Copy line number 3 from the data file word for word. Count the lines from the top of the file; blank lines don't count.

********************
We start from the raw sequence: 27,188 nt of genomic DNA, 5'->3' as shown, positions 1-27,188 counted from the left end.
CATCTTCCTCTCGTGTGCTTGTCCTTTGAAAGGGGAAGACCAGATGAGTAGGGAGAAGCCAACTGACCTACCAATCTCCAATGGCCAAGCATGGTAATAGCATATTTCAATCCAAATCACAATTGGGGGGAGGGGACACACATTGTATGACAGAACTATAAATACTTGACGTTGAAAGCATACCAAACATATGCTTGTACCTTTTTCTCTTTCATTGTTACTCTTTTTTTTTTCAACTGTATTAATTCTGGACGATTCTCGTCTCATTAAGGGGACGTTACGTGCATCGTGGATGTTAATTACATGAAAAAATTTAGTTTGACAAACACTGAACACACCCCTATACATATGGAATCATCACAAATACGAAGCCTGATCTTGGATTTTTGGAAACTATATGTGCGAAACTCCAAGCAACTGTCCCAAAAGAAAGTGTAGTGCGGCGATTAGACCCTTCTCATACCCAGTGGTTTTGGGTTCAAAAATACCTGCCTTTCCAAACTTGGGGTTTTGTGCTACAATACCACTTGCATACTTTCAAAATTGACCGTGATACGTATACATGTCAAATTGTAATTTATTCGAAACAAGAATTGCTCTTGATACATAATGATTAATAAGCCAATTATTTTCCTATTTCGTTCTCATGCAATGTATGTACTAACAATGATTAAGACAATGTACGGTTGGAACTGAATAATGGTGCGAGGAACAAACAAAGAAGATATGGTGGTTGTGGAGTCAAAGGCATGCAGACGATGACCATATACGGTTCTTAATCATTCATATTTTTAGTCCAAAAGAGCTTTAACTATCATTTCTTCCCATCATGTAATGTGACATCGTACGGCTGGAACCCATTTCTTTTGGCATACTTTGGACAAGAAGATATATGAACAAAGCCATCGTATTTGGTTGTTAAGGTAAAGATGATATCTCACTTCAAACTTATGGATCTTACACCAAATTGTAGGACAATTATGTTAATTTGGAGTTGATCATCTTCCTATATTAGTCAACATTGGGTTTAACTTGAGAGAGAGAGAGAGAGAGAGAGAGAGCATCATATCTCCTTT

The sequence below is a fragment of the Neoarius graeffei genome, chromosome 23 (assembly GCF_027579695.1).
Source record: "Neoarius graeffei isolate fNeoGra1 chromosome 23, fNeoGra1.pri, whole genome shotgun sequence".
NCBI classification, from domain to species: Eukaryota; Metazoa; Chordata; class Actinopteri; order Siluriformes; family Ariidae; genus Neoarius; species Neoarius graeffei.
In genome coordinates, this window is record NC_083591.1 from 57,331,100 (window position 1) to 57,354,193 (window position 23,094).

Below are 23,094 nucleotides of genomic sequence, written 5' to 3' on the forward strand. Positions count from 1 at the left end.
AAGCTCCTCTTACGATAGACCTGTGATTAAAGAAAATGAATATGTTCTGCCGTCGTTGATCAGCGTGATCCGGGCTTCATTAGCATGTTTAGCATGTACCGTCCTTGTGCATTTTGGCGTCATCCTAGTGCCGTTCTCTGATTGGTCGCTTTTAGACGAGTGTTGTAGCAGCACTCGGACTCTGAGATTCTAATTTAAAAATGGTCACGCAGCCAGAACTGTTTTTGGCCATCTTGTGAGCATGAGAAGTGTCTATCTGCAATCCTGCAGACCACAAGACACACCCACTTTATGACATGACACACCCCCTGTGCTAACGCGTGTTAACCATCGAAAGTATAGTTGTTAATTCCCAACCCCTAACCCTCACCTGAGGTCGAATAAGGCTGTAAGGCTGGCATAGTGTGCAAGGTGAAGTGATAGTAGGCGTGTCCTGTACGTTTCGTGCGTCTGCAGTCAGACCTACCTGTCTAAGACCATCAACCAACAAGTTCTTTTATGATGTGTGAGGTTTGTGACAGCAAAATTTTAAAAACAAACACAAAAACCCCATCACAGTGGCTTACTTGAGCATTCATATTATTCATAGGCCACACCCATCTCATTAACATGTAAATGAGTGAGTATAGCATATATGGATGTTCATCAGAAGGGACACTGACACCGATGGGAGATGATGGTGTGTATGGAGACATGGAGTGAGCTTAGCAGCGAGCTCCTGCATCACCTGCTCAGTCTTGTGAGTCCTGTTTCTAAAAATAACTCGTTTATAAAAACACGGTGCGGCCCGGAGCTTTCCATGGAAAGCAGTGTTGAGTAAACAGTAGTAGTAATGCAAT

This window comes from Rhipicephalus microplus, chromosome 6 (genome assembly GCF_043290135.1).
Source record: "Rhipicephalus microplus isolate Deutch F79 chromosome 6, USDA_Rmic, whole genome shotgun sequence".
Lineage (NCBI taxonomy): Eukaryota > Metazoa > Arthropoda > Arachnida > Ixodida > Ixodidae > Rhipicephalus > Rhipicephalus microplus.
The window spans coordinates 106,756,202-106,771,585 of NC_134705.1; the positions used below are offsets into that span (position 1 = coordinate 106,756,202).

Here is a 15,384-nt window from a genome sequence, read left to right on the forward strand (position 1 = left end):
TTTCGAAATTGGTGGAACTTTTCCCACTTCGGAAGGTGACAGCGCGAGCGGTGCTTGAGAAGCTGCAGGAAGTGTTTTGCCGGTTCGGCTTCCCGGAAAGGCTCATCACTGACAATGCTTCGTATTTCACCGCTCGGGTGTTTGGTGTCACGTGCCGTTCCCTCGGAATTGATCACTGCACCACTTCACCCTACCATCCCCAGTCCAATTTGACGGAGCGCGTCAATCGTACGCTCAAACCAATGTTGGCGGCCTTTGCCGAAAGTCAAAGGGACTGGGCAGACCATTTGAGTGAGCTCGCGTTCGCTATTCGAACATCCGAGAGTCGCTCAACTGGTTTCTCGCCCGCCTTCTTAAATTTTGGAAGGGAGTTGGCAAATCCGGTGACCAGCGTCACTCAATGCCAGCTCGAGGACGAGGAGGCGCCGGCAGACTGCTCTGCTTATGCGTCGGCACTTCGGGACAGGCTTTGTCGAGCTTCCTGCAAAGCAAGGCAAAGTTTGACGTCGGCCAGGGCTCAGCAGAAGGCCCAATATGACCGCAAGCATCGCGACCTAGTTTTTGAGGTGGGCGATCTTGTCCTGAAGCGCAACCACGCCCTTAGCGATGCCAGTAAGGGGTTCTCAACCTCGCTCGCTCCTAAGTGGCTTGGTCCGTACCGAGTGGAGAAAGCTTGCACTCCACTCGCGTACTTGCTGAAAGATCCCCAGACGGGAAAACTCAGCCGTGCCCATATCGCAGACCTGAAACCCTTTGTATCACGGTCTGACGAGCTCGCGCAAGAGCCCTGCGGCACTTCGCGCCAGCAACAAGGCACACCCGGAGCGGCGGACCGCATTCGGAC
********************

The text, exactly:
The sequence below is a fragment of the Neoarius graeffei genome, chromosome 23 (assembly GCF_027579695.1).